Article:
An open end of a finite tube will be a pressure node because of the normal air pressure outside of the tube, making the point same a displacement antinode, while the end of a closed tube must be a displacement node and a pressure antinode. Frequencies can be calculated for tubes with both ends closed, one end closed and one end 4 opened, and both ends open. Resonance wavelengths can be calculated y fitting standard waves into the tube so that boundary conditions are settled. The lowest resonance frequency is called the fundamental frequency or the 1st harmonic. The nth harmonic is n multiplied by the fundamental frequency, and not all harmonics must be present. Data and Calculations:

4 Measuring Wavelength (m) .708 .412 .582 .759 .350 .268 .384 .501 .618 .736 .233 D3 (m) D4 (m) D5 (m) D6 (m) D7 (m) Frequency (Hz) 500 1000 1500 D1 (m) .159 .059 .038 D2 (m) .513 .248 .152 Velocity (m/s) 343 343 343 Theoretical (m) .686 .343 .229 Percent Error (%) 3.21 2.04 1.75 Sample Calculations 1500 Hz: .513m – .159m = .354m .354m * 2 = .708m (.708m – .686m)/ .686m * 100% = 3.21 % Since wavelength observed, multiply by 2 5 Pulsed Experiments 5.1 Speed of Sound X = .55m (Distance from piston to speaker) t = .0015 sec. (pulse time) V = X / t = .55/.0015 = 366 m/s (velocity of sound) 366 -343/343 * 100 % = 5.83% 5.2 Boundary Conditions .2 cm needed to change reflected pulse Error Analysis: There was very little error present during the experiment when we calculated the wavelength, all of which had a percent of error 3.21 percent or less. The small error that was encountered could be 5 Williams attributed to human error, in such a case that the distance was falsely read, or that the graph was not zoomed in enough to see exactly where the maximum intensity occurred.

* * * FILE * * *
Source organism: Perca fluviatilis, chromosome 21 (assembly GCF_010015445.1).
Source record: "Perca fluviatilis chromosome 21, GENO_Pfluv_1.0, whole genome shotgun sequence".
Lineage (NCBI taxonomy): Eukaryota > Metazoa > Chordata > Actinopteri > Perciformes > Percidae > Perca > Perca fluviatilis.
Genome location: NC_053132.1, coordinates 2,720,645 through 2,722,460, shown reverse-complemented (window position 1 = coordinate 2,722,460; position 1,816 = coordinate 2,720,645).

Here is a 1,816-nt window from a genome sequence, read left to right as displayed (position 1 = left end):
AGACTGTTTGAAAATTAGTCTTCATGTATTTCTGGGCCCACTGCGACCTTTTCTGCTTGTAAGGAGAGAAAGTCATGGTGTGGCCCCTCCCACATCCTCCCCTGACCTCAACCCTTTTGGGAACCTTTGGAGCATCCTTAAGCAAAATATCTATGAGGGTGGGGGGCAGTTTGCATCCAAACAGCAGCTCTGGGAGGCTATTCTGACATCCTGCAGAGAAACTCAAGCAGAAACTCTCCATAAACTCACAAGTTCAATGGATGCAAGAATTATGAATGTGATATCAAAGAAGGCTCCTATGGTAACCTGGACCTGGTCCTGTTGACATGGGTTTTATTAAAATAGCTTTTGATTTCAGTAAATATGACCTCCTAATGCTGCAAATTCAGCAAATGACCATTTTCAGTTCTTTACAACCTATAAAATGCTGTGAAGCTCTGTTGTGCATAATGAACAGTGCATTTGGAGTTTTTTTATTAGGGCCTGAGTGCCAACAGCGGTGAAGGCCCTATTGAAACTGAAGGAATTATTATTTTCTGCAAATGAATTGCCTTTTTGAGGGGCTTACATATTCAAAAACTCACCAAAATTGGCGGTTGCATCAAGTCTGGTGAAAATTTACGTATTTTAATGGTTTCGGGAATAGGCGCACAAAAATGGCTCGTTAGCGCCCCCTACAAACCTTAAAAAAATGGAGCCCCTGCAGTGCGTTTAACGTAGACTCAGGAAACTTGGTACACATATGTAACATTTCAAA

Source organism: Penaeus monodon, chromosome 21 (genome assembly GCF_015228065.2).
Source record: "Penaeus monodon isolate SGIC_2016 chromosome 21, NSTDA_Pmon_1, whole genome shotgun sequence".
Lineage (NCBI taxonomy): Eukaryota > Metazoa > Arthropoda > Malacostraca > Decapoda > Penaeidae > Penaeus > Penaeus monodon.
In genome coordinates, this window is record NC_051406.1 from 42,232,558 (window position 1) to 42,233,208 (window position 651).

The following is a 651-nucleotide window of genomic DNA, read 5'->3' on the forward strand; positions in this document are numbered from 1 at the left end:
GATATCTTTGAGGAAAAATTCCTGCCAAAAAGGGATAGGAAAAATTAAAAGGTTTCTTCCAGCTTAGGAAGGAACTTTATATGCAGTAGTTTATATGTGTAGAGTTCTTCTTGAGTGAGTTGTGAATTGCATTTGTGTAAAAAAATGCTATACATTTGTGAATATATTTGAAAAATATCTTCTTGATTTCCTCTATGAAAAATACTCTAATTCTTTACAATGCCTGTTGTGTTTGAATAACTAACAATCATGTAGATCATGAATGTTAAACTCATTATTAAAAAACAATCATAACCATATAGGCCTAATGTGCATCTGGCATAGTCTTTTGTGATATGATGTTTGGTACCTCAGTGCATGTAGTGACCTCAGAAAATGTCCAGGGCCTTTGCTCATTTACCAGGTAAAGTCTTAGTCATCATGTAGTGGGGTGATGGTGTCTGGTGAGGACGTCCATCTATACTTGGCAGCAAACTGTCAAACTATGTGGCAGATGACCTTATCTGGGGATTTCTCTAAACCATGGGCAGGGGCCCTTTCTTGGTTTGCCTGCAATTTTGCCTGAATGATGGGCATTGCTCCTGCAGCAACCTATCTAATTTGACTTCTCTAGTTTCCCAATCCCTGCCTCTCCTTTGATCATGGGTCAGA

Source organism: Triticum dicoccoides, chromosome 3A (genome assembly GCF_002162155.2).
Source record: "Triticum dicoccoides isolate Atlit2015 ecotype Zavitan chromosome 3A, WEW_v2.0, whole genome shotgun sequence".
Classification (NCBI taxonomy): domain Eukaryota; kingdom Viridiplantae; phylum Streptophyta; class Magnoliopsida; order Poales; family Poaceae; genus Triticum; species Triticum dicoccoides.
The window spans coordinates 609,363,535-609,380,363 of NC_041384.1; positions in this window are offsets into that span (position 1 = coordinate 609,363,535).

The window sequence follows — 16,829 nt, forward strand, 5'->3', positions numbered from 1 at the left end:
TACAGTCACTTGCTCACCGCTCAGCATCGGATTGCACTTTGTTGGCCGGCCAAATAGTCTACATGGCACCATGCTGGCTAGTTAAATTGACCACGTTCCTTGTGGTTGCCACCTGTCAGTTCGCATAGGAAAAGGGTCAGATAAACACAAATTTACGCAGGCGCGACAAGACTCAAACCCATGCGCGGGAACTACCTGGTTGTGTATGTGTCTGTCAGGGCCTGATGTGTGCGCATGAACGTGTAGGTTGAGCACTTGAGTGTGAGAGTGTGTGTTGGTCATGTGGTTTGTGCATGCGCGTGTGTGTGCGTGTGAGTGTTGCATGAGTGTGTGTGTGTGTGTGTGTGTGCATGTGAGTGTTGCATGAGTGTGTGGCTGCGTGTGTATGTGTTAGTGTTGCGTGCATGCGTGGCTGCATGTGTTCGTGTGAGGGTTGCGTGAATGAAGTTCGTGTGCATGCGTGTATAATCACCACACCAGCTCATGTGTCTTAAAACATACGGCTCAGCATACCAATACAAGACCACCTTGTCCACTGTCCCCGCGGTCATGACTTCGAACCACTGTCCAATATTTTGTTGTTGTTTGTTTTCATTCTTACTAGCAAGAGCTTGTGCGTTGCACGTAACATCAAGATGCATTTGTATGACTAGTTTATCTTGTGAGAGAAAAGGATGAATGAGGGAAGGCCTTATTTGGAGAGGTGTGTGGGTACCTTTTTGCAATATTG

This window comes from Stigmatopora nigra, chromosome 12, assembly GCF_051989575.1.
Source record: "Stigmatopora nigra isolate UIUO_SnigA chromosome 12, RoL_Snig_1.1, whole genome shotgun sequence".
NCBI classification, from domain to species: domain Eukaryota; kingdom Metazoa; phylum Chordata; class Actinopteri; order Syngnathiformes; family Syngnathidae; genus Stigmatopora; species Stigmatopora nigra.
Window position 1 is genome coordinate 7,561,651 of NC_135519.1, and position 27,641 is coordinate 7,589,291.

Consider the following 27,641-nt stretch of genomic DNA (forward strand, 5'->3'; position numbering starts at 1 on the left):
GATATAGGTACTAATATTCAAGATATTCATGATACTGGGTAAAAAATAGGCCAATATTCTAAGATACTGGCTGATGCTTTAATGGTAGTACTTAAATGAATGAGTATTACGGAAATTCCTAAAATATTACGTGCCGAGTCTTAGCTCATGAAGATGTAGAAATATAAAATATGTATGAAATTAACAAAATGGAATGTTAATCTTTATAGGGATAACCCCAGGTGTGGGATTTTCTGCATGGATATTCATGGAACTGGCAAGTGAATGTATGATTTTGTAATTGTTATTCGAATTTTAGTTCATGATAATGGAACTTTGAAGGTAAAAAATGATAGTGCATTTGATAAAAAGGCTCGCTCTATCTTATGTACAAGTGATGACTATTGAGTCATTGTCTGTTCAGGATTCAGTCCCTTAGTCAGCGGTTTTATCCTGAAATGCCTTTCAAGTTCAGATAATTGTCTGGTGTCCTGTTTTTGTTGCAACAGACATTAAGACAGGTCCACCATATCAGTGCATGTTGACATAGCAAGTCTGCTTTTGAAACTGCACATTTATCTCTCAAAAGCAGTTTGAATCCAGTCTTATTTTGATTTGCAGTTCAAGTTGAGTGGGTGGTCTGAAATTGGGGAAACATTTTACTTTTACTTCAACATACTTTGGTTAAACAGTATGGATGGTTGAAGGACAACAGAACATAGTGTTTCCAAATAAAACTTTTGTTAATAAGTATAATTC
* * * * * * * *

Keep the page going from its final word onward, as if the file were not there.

The percent error decreased as the amount of data points we were able to take went up, suggesting that if more data points were available, the percent error would be less. In the experiment where we found the speed of sound a possible error may have arisen due to the mike not being fully erect towards the other side of the tube, potentially creating false resonance/pulse. Another factor that may have caused error is that the end of the tube was not completely sealed, which means sound waves could stream out or in, diminishing or increasing the frequency. Conclusion: Measuring Wavelengths For a frequency of 500 Hz the speaker is about a quarter of a wavelength away from a minimum or maximum. Comparison to the string experiment… The wavelengths change with frequency in the way I expect that as the frequency increases, the wavelength decreases allowing for more data points to be detected in the tube. This experiment adequately demonstrated how to calculate the wavelength using points of maximum intensity of the SWS software. Speed of Sound The reflected pulse in this experiment was inverted.

While moving the piston slowly toward the mike with the scope running it is seen that the reflected pulse had a lower amplitude than that of the original pulse. This experiment allowed for the calculation of the speed of sound. This data figured is off of the expected value, but it is close to the expected value, showing that if a better point would have been chosen, the result would have been better than the results that were attained. Boundary Condition The tube must be cracked .2cm to change the reflected pulse. It allows enough of the pulse to escape allowing for a change in the amplitude. Questions: 1. open/open FN = NV/2L —— F 1 = V/2L open/closed FN = NV/4L —— F 1 = V/4L 2. V = F = V/F F = V/2L = V*2L/V = 2L = 2L PV = NRT, P = NRT/V = M/V V = (NRTV/VM) V = (RT/M) 3. V = (P/) 6